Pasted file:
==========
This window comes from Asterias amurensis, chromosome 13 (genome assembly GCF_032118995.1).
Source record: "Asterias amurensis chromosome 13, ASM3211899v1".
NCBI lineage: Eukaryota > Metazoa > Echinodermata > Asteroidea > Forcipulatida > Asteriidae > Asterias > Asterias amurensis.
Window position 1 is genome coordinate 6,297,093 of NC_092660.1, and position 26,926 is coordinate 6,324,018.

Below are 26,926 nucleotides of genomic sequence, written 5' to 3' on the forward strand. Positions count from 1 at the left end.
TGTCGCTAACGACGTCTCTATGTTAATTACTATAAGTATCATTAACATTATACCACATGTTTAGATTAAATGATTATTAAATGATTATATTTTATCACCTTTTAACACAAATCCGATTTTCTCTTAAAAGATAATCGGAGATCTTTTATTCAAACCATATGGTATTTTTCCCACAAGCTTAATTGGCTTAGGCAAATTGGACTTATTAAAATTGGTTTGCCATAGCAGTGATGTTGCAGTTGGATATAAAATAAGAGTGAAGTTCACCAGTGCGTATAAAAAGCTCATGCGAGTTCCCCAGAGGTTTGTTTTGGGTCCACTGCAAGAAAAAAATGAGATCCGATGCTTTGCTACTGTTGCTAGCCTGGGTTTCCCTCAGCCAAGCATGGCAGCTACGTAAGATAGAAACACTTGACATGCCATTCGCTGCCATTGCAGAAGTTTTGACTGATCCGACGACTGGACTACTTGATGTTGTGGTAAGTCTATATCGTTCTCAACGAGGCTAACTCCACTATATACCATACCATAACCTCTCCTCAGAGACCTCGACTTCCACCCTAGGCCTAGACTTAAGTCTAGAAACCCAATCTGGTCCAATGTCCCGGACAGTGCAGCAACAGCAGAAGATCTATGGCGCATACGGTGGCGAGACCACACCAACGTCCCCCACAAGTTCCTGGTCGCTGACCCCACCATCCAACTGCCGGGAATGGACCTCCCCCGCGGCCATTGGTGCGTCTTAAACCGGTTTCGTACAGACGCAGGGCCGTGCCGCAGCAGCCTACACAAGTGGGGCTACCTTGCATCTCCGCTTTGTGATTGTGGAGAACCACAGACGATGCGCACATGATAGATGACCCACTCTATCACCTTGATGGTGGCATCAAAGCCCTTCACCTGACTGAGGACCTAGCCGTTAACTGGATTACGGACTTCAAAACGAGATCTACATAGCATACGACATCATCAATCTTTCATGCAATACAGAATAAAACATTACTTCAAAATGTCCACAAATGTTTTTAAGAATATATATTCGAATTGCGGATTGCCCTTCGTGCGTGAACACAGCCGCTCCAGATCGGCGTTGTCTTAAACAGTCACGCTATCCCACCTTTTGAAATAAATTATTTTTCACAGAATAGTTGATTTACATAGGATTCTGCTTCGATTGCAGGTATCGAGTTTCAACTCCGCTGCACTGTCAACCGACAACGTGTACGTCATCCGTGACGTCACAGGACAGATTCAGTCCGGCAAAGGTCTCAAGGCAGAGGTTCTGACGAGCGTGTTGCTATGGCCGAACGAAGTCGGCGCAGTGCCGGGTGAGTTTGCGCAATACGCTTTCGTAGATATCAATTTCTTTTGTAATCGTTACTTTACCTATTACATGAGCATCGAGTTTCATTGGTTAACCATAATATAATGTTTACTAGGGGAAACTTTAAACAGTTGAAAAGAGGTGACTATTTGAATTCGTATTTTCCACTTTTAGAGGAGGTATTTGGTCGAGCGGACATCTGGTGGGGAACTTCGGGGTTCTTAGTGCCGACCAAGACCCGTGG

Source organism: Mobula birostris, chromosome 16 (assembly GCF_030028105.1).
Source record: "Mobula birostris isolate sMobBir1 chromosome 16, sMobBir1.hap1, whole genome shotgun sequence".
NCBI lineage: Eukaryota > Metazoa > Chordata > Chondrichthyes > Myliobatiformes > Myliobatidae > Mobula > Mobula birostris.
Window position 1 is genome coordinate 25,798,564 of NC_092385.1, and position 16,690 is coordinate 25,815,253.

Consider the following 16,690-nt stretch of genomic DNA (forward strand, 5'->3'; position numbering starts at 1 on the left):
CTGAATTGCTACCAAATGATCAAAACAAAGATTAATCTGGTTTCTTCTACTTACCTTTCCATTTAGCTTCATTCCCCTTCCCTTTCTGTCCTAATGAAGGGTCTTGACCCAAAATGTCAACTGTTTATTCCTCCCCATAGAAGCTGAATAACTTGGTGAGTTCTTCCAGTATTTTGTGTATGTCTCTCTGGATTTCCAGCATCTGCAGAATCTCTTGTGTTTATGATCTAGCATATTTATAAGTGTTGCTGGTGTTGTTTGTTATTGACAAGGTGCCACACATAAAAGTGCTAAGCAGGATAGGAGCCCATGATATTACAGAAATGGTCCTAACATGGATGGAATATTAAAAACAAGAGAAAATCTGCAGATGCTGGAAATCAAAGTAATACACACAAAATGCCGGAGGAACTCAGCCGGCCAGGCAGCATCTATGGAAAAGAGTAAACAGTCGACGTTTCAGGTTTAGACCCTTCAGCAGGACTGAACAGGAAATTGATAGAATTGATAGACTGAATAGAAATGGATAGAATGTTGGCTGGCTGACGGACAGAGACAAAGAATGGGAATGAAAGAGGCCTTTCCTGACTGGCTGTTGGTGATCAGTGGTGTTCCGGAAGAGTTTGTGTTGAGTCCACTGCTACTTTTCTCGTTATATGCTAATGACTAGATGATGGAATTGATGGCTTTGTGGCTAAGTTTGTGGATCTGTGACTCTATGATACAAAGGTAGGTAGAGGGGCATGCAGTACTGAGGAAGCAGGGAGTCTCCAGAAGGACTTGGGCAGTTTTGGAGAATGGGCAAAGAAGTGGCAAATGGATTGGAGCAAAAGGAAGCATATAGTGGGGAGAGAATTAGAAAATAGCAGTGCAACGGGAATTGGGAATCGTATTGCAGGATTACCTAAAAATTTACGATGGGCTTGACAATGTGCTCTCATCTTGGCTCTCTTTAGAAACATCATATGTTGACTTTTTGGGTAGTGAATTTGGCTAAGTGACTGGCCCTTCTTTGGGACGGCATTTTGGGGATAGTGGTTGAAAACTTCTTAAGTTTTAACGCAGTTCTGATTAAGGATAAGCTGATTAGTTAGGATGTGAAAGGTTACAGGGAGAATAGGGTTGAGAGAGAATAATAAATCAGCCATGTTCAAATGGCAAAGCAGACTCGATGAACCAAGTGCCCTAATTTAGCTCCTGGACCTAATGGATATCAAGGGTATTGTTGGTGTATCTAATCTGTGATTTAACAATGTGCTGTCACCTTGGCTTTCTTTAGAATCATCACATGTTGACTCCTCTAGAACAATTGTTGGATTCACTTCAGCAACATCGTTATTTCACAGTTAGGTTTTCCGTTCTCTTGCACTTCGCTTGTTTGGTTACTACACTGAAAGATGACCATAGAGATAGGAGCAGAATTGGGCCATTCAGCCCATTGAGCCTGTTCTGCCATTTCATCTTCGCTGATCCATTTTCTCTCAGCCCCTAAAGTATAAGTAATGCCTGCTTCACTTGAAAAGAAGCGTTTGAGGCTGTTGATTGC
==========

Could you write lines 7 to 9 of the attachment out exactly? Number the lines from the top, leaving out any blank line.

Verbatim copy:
Source organism: Mobula birostris, chromosome 16 (assembly GCF_030028105.1).
Source record: "Mobula birostris isolate sMobBir1 chromosome 16, sMobBir1.hap1, whole genome shotgun sequence".
NCBI lineage: Eukaryota > Metazoa > Chordata > Chondrichthyes > Myliobatiformes > Myliobatidae > Mobula > Mobula birostris.